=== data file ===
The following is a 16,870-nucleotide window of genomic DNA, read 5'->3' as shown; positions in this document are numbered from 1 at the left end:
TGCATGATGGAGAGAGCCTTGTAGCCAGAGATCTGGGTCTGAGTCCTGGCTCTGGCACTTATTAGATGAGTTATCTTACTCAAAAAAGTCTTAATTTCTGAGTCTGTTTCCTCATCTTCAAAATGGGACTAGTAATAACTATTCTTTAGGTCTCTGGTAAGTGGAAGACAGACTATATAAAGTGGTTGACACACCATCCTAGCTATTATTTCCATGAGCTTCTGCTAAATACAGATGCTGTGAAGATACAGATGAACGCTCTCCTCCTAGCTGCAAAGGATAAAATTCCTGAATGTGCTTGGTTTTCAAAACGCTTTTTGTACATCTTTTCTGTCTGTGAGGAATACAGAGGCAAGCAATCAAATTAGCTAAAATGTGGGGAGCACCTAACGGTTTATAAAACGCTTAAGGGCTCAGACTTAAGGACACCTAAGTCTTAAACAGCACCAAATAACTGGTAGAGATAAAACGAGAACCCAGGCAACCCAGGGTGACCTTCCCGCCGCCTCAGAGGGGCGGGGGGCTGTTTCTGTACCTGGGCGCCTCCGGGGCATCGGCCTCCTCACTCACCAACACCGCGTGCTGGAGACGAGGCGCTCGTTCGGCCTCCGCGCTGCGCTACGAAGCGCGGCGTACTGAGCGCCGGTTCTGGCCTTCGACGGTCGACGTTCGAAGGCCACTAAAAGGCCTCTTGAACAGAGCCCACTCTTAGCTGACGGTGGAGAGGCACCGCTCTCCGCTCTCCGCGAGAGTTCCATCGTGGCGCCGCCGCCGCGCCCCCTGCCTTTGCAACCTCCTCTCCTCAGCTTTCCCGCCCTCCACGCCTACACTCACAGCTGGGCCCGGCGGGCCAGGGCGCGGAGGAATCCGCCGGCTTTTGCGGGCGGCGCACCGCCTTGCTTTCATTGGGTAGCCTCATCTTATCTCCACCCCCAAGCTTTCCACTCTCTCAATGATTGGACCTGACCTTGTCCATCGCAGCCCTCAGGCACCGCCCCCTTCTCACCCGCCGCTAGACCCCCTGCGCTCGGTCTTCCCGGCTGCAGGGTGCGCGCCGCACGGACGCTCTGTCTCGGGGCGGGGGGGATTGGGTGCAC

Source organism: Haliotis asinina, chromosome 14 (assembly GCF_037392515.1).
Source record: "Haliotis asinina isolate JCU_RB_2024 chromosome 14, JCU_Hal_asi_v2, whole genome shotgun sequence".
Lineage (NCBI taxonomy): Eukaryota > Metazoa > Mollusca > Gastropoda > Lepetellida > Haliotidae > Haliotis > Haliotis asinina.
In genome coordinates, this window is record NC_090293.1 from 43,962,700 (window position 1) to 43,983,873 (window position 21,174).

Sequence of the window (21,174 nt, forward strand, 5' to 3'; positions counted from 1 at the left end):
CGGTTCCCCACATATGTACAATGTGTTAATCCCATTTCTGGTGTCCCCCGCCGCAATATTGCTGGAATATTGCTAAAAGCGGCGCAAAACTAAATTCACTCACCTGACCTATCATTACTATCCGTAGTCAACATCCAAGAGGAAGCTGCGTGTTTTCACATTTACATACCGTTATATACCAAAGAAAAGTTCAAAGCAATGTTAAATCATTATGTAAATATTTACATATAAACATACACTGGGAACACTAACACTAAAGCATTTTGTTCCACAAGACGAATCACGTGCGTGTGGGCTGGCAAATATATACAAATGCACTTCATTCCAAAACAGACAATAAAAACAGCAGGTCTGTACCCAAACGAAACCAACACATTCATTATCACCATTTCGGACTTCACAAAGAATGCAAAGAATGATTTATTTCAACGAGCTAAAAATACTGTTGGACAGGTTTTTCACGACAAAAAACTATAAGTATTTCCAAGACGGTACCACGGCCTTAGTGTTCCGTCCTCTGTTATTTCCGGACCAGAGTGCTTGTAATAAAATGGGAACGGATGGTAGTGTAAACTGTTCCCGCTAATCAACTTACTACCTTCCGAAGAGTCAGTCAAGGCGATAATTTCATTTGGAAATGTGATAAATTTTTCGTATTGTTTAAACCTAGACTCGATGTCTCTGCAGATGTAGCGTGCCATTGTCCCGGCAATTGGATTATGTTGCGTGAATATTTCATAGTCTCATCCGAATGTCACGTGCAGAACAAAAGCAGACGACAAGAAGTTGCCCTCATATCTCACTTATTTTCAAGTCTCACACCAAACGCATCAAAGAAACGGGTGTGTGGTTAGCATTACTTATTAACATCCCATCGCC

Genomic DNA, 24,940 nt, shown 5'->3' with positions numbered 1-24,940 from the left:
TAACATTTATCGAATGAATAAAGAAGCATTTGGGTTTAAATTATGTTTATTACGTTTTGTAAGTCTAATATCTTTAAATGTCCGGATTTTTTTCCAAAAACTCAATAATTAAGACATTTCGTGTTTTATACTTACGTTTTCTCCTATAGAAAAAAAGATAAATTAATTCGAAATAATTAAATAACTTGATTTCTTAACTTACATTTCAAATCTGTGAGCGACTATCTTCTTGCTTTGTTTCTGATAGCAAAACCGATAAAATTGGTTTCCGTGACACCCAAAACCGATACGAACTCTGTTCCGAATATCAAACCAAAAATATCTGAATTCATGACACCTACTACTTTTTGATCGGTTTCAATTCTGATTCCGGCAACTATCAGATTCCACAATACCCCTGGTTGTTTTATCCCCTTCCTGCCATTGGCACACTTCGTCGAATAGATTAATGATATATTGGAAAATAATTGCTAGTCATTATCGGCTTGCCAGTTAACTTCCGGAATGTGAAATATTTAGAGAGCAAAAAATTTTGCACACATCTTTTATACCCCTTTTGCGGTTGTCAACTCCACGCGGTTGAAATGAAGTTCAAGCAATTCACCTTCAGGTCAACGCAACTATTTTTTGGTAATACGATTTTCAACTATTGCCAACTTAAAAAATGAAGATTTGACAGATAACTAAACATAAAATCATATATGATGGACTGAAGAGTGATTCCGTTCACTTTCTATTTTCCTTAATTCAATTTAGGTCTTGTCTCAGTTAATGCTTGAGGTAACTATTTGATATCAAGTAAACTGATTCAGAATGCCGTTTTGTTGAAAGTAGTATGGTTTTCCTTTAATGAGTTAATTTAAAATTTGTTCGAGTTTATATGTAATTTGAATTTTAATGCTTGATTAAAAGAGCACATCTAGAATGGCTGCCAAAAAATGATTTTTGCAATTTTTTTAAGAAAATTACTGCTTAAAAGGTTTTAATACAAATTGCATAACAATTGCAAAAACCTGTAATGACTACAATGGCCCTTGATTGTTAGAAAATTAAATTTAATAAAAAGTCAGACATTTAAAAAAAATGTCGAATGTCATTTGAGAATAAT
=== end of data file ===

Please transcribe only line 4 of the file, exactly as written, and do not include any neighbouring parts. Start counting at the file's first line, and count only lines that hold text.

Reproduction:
Source record: "Haliotis asinina isolate JCU_RB_2024 chromosome 14, JCU_Hal_asi_v2, whole genome shotgun sequence".